At the end of this week I found myself dealing with an issue that left me short of breath. I felt overwhelmed and I found myself feeling very lost. To my surprise, my best friend, California felt the same way with a personal issue she’s been having.
We took a long walk on Thursday reviewing both of our troubles. The panic was the same as it’s always been. We were both flustered, we were anxious, and both of us wanted cigarettes. A year ago, the same thing would have occurred. However, as the weekend faded in, I noticed a change in both of our attitudes. We discussed how we felt, we pulled insights to how we could change the course of our situations, and we focused on the solution rather than the problem.
It’s Saturday morning and after having a long conversation with my journal, I can say that things have changed. In being more open about my feelings, faults, and goals I am now able to process a once paralyzing dilemma differently.
How did this change? Well, in making an effort to get to know myself, I have come to be more open about my faults. In knowing them, it’s easier for me to acknowledge what I can control and what it out of my hands instead of snowballing them both together. I used to run from the truth, all of us do it, because it’s usually when we acknowledge them that we’re faced with the decision to work through them or not.
Life is hard and no matter who you are issues and anxieties surface when life hits a soft spot. This is something that will never change. We’re foolish to think “OMG, it’s happening again, I’m doomed” every time we feel anxious. I think feeling anxious is actually good. It means that we are in tune enough with ourselves to know that something in our lives is causing discomfort. The problem arrives when we don’t take the time to sit down and find out why. The point of life is to find out what’s underneath it. When we don’t do that, we are not evolving.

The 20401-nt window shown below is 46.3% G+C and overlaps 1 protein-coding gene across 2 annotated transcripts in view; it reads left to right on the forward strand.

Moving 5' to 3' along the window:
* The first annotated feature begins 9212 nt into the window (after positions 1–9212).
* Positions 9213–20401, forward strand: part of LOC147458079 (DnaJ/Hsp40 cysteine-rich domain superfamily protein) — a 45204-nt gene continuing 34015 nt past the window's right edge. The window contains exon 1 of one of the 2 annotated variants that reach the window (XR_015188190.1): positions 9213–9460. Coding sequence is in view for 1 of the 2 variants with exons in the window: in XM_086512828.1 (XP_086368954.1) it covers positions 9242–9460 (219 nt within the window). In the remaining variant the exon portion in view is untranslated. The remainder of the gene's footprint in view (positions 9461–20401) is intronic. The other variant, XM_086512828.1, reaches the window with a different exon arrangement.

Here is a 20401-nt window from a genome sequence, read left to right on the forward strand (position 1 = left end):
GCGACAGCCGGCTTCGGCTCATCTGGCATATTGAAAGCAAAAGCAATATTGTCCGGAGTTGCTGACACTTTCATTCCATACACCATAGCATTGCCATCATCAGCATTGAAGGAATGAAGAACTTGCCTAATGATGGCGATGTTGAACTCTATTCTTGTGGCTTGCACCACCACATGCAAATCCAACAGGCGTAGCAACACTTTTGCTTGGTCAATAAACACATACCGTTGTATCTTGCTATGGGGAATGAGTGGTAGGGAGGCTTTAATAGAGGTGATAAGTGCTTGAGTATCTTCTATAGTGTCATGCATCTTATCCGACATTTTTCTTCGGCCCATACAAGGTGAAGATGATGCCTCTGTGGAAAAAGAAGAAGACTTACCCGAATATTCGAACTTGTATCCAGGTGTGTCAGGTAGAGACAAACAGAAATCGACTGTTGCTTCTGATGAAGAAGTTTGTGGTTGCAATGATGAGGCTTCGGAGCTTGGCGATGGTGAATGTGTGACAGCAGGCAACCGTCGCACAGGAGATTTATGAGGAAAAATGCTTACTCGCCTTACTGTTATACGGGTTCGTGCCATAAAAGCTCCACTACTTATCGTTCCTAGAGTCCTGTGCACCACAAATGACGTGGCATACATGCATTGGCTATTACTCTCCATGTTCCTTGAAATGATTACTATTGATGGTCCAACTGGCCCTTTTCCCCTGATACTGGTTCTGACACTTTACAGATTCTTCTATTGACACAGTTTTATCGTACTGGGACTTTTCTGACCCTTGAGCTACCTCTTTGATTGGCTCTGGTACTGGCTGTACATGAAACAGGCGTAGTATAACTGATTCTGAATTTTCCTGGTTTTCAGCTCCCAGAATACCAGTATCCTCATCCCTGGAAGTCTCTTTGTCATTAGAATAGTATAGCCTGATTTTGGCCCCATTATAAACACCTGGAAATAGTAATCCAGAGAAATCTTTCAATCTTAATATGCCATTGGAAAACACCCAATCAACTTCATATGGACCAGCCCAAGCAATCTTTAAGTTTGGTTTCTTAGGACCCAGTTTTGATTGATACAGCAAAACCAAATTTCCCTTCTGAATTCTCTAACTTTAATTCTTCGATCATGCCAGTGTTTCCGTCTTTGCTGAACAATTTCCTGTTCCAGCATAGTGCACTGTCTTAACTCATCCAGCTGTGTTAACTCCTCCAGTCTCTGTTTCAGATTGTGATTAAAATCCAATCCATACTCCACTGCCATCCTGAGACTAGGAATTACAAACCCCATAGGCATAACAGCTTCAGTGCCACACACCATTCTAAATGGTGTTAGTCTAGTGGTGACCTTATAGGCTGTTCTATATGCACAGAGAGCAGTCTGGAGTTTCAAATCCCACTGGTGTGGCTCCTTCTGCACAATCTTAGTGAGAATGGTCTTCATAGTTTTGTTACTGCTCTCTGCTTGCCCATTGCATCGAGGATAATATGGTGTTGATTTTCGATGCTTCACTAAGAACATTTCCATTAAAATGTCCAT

The issues that I faced this week would have paralyzed me last year. They would have kept me in bed the entire weekend. This would have occurred because I probably would not have done the work required to find out why I was feeling anxious. I would have just had a series of negative thoughts, believed them, and labeled myself a mess. This is the most destructive thing we can do and it will guarantee a never ending cycle of self loathing.
We’re supposed to feel anxious. We’re supposed to feel scared. Had someone told me this years ago, I may have saved myself a sh*t load of money and time, but it took overcoming seemingly impossible situations to realize it. The funny thing is that we avoid the truth and it’s precisely what causes the worse to snowball.
I woke up feeling anxious today. I felt so sad and lost. My parents called. I didn’t want to talk becuase I knew they would tell me something I didn’t want to face, but I answered anyway. To my surprise, after the hot flashes, I felt better because it helped me see that the truth was not as scary as I thought it would be. Then, I made myself coffee and sat down with my journal. I feel different now. I feel free of my anxieties and though I still have concerns, I trust myself enough to know that there is something I can do, an attitude I can take, to change the course of this dilemma. There is always something to do. There is always something to learn, what you have to ask yourself is… are you opening yourself to it?
Life is hard and bad weather is inevitable. The point isn’t to avoid the bad weather. There is no use in fighting it, but putting on some gear would be helpful, don’t you think?
What do you do when it rains? Curse at it and pretend it’s not there? The only place that gets you is grumpy and wet. Think about it.